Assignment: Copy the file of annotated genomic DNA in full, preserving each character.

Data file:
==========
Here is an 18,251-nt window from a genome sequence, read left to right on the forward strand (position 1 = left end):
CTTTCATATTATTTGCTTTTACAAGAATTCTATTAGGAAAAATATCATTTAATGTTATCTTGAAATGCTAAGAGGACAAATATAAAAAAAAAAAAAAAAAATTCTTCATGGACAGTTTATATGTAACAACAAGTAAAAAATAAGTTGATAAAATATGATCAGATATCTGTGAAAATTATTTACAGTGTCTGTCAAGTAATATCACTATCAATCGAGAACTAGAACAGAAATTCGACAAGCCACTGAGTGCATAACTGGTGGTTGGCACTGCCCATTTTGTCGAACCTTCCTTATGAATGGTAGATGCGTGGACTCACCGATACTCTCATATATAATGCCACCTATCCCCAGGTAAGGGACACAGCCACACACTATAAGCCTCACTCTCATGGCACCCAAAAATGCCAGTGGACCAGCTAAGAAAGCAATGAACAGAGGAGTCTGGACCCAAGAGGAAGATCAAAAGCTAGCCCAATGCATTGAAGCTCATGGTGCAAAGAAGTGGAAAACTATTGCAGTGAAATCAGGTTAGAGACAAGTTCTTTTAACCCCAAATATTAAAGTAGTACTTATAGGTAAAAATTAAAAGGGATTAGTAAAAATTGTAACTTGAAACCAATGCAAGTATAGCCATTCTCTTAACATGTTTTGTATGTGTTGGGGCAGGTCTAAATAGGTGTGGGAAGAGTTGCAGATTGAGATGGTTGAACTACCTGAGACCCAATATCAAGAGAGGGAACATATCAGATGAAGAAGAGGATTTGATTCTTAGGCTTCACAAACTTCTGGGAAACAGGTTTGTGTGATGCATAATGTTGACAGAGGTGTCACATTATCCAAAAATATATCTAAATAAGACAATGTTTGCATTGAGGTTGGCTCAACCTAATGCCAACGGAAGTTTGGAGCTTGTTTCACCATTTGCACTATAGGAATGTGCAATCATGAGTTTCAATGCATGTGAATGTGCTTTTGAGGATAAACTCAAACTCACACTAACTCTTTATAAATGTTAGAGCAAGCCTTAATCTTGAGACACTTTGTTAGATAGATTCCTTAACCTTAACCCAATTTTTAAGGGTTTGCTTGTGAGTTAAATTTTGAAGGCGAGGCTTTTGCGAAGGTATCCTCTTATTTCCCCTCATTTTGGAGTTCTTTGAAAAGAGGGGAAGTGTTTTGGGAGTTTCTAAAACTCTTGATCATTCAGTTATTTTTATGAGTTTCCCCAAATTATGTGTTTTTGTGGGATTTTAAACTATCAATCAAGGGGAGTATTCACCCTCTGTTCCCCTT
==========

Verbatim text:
Here is an 18,251-nt window from a genome sequence, read left to right on the forward strand (position 1 = left end):
CTTTCATATTATTTGCTTTTACAAGAATTCTATTAGGAAAAATATCATTTAATGTTATCTTGAAATGCTAAGAGGACAAATATAAAAAAAAAAAAAAAAAATTCTTCATGGACAGTTTATATGTAACAACAAGTAAAAAATAAGTTGATAAAATATGATCAGATATCTGTGAAAATTATTTACAGTGTCTGTCAAGTAATATCACTATCAATCGAGAACTAGAACAGAAATTCGACAAGCCACTGAGTGCATAACTGGTGGTTGGCACTGCCCATTTTGTCGAACCTTCCTTATGAATGGTAGATGCGTGGACTCACCGATACTCTCATATATAATGCCACCTATCCCCAGGTAAGGGACACAGCCACACACTATAAGCCTCACTCTCATGGCACCCAAAAATGCCAGTGGACCAGCTAAGAAAGCAATGAACAGAGGAGTCTGGACCCAAGAGGAAGATCAAAAGCTAGCCCAATGCATTGAAGCTCATGGTGCAAAGAAGTGGAAAACTATTGCAGTGAAATCAGGTTAGAGACAAGTTCTTTTAACCCCAAATATTAAAGTAGTACTTATAGGTAAAAATTAAAAGGGATTAGTAAAAATTGTAACTTGAAACCAATGCAAGTATAGCCATTCTCTTAACATGTTTTGTATGTGTTGGGGCAGGTCTAAATAGGTGTGGGAAGAGTTGCAGATTGAGATGGTTGAACTACCTGAGACCCAATATCAAGAGAGGGAACATATCAGATGAAGAAGAGGATTTGATTCTTAGGCTTCACAAACTTCTGGGAAACAGGTTTGTGTGATGCATAATGTTGACAGAGGTGTCACATTATCCAAAAATATATCTAAATAAGACAATGTTTGCATTGAGGTTGGCTCAACCTAATGCCAACGGAAGTTTGGAGCTTGTTTCACCATTTGCACTATAGGAATGTGCAATCATGAGTTTCAATGCATGTGAATGTGCTTTTGAGGATAAACTCAAACTCACACTAACTCTTTATAAATGTTAGAGCAAGCCTTAATCTTGAGACACTTTGTTAGATAGATTCCTTAACCTTAACCCAATTTTTAAGGGTTTGCTTGTGAGTTAAATTTTGAAGGCGAGGCTTTTGCGAAGGTATCCTCTTATTTCCCCTCATTTTGGAGTTCTTTGAAAAGAGGGGAAGTGTTTTGGGAGTTTCTAAAACTCTTGATCATTCAGTTATTTTTATGAGTTTCCCCAAATTATGTGTTTTTGTGGGATTTTAAACTATCAATCAAGGGGAGTATTCACCCTCTGTTCCCCTT